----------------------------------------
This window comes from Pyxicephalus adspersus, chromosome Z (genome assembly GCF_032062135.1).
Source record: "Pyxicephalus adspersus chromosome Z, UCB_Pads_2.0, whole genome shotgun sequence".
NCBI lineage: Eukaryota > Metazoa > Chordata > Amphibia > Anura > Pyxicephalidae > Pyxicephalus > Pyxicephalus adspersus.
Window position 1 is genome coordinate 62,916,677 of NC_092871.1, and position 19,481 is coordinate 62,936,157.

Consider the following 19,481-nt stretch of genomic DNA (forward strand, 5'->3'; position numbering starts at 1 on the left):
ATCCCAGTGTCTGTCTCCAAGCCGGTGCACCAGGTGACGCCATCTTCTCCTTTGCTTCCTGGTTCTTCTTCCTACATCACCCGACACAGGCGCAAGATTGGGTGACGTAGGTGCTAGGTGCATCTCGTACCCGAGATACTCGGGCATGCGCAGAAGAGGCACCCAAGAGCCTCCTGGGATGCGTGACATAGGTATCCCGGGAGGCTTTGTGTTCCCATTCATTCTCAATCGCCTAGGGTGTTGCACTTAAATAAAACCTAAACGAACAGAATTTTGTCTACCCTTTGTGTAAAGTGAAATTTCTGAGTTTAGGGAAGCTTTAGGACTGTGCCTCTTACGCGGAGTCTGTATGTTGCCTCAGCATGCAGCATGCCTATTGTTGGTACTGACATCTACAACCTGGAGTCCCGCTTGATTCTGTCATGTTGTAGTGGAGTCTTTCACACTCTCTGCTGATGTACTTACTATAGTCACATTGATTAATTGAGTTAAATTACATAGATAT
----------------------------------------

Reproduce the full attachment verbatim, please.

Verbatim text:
This window comes from Pyxicephalus adspersus, chromosome Z (genome assembly GCF_032062135.1).
Source record: "Pyxicephalus adspersus chromosome Z, UCB_Pads_2.0, whole genome shotgun sequence".
NCBI lineage: Eukaryota > Metazoa > Chordata > Amphibia > Anura > Pyxicephalidae > Pyxicephalus > Pyxicephalus adspersus.
Window position 1 is genome coordinate 62,916,677 of NC_092871.1, and position 19,481 is coordinate 62,936,157.

Consider the following 19,481-nt stretch of genomic DNA (forward strand, 5'->3'; position numbering starts at 1 on the left):
ATCCCAGTGTCTGTCTCCAAGCCGGTGCACCAGGTGACGCCATCTTCTCCTTTGCTTCCTGGTTCTTCTTCCTACATCACCCGACACAGGCGCAAGATTGGGTGACGTAGGTGCTAGGTGCATCTCGTACCCGAGATACTCGGGCATGCGCAGAAGAGGCACCCAAGAGCCTCCTGGGATGCGTGACATAGGTATCCCGGGAGGCTTTGTGTTCCCATTCATTCTCAATCGCCTAGGGTGTTGCACTTAAATAAAACCTAAACGAACAGAATTTTGTCTACCCTTTGTGTAAAGTGAAATTTCTGAGTTTAGGGAAGCTTTAGGACTGTGCCTCTTACGCGGAGTCTGTATGTTGCCTCAGCATGCAGCATGCCTATTGTTGGTACTGACATCTACAACCTGGAGTCCCGCTTGATTCTGTCATGTTGTAGTGGAGTCTTTCACACTCTCTGCTGATGTACTTACTATAGTCACATTGATTAATTGAGTTAAATTACATAGATAT